The All India Muslim Personal Law Board (AIMPLB) on Monday filed an application in the Supreme Court in which they stated that persons from other faiths or who are not from the Islamic faith should not be allowed to question the Muslim personal law. The application was made opposing the writ petition filed challenging the validity of Nikah Halala and Polygamy among Muslims. AIMPLB in their application also stated that the Supreme Court have already heard similar petition in 1997 and had decided not to pass any directives.
The PIL challenging the said Practices
The Application from AIMPLB came after advocate and BJP member Ashwini Upadhyay filed a writ petition in the Supreme Court challenging the Constitutional validity of the Muslim practice of Nikah Halala and Polygamy. In his PIL Mr. Upadhyay states that the said practices violates the Muslim women’s right to live with dignity and their privacy, and hence asked the Apex Court to declare such practices as unconstitutional and illegal.
Polygamy allows Muslim man to have more than one wife and Nikah Halala is the procedure which a Muslim woman needs to follow if she wants to remarry her divorced husband, who divorced her by Triple Talaq. The procedure to be followed is that she first needs to marry another man and get divorce from him and only then she can remarry her ex-husband. Mr. Upadhyay challenged the said practices in the Supreme Court filing a writ under Article 32 of the Constitution seeking a writ, order or direction from the Court in the form of Mandamus to declare the said practices unconstitutional, illegal and violative of Article 14, 15, 21 and 25 of the Constitution of India.
- The Supreme Court already heard a similar petition in 1997 and after examining all the evidence and arguments decided not to pass any directives at that time.
- The application seeks impleadment in the writ petition filed by Mr. Upadhyay which challenges the Constitutional validity of Nikah Halala and Polygamy.
- The application also pleads that a religious practice of one faith should not be questioned by a person who is not part of that religious domination.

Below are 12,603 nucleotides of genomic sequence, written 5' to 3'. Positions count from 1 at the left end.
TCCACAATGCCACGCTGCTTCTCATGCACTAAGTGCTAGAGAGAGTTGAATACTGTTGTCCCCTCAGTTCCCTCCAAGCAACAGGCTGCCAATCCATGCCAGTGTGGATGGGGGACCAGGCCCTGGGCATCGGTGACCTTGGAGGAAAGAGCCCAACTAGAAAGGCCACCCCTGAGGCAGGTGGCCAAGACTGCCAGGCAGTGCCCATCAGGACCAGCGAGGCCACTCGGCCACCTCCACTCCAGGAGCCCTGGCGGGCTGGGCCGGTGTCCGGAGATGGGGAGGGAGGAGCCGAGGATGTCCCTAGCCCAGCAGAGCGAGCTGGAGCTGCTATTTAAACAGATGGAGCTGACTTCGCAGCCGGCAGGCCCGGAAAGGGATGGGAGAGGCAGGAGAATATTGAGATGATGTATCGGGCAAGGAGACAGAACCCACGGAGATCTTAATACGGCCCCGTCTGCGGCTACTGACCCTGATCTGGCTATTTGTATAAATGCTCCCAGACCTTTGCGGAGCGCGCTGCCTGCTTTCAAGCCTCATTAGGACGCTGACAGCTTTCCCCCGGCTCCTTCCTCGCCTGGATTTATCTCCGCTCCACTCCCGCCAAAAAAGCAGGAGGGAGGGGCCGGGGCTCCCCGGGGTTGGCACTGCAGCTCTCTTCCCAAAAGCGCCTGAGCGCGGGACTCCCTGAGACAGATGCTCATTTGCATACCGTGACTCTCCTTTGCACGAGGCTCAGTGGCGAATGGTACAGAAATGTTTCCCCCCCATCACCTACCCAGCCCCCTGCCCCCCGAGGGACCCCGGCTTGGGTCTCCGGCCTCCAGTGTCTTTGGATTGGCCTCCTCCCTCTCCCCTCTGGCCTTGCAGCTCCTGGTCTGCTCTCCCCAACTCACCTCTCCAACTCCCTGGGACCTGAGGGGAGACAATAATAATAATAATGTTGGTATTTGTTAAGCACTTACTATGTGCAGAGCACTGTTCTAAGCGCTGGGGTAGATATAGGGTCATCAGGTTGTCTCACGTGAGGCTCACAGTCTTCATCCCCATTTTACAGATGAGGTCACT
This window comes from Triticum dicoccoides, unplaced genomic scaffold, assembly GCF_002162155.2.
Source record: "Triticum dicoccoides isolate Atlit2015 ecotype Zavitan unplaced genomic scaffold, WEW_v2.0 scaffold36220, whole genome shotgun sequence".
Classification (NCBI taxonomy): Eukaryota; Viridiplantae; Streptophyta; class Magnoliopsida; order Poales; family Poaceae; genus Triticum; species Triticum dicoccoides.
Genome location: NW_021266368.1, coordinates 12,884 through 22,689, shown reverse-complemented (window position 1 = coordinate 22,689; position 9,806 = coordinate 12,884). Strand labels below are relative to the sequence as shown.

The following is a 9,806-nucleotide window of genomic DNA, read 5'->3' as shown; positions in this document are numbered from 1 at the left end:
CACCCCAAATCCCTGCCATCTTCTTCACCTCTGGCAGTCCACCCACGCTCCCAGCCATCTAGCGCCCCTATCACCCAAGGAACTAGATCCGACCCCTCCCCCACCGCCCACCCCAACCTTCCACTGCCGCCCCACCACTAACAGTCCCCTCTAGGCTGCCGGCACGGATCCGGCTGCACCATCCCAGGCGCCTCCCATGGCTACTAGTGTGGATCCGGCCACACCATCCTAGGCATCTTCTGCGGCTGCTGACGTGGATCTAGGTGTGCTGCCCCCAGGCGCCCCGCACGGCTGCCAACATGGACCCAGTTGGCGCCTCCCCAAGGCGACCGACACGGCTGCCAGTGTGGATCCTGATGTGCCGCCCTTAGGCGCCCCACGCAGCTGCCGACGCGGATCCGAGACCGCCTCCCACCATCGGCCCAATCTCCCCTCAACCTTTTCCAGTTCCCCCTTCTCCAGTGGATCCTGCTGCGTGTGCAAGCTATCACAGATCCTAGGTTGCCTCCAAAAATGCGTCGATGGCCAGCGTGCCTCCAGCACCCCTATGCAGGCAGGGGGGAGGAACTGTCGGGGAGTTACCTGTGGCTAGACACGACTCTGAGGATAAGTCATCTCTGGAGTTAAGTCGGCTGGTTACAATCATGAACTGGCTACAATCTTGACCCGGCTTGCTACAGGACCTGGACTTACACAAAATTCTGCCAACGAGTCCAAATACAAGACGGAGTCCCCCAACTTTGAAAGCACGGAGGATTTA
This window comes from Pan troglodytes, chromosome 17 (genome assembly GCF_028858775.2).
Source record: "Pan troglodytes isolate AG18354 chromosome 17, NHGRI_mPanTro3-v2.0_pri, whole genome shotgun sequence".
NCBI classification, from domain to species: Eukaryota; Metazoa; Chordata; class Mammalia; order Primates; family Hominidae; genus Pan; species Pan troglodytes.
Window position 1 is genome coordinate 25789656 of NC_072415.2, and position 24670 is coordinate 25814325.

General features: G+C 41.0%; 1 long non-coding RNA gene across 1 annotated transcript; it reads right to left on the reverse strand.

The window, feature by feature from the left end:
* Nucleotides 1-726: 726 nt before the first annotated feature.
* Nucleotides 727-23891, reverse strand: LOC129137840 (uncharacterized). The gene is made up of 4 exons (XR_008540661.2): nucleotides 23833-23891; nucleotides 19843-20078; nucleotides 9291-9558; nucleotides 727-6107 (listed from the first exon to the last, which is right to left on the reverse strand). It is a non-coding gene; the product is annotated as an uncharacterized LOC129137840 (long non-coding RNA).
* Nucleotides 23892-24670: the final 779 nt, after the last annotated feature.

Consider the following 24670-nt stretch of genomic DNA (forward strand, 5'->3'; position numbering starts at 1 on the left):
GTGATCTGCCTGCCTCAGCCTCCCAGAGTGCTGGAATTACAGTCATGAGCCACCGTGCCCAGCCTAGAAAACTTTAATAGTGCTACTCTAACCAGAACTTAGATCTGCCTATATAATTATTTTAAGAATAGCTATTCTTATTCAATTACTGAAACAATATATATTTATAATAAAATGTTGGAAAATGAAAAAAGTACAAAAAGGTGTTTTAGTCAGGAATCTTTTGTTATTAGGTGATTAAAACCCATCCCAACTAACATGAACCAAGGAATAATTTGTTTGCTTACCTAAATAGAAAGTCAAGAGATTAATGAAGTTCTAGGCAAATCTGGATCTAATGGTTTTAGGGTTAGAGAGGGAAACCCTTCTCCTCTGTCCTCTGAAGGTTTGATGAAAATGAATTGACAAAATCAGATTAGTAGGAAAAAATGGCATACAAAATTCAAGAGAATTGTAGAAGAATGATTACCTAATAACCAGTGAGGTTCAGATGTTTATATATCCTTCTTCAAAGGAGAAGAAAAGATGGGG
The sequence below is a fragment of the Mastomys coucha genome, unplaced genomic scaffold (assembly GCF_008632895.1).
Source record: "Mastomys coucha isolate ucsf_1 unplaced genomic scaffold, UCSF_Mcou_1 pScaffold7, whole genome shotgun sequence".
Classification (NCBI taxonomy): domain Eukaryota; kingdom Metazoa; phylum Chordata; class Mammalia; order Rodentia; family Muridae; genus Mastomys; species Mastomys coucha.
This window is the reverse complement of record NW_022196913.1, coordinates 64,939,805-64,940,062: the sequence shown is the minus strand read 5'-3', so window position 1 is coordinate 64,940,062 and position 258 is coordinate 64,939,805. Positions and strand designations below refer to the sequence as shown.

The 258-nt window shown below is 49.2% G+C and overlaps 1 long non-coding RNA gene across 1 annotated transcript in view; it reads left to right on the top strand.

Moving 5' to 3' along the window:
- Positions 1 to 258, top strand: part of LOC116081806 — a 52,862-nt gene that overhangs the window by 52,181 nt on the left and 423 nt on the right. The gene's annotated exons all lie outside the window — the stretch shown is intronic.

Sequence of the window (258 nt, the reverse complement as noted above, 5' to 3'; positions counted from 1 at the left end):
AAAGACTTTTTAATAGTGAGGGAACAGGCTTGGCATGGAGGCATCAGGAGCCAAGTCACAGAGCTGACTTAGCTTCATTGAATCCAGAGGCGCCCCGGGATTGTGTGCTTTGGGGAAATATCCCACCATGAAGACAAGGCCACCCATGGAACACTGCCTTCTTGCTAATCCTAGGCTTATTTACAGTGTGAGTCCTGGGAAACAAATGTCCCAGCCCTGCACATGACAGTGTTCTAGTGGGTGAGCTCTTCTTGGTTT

- The application also states that Article 44 of the Constitution, i.e. Uniform Civil Code, is only a directive principle of State policy and hence not enforceable.
- AIMPLB also argued that Mohammedan law derives its validity from the Holy Quran and Hadith and hence its validity can’t be tested based on Part III of the Constitution of India.
The Application by AIMPLB
The application filed by AIMPLB submits that practices of one religious faith should not be questioned by persons who belong to some other faith. They further submit that nobody should question issues of faith unless such practice threatens life and liberty of anyone. Further, they went on to state that the ‘Uniform Civil Code’ as given in Article 44 of the Constitution of India is only a Directive Principle of State Policy and hence not enforceable. Further, AIMPLB argued that the Supreme Court in the case of Ahmadabad Women Action Group v. Union of India and in 1997 had already examined all the issues mentioned in the current petition and decided not to pass any directive back then.
AIMPLB further stated that personal laws do not derive its validity from any legislation that is being passed by the legislature or any other competent authority; they derive validity only through their respective scriptural texts. The Mohammedan law derives its validity from the Holy Quran and Hadith and hence its validity can’t be tested based on the fundamental rights. AIMPLB also stated that organizations like AIMPLB and other exist to protect the rights of Muslim women.
Edited by J. Madonna Jephi
Approved & Published – Sakshi Raje
1. The News Minute, https://www.thenewsminute.com/article/don-t-allow-person-one-religion-question-another-muslim-law-board-sc-nikah-halala-116916 (last visited 28th January 2020, 11:02 AM)
2. India Today, https://www.indiatoday.in/india/story/muslim-personal-law-board-supreme-court-pil-ban-polygamy-nikah-halala-1640481-2020-01-27 (last visited 28th January 2020, 11:02 AM)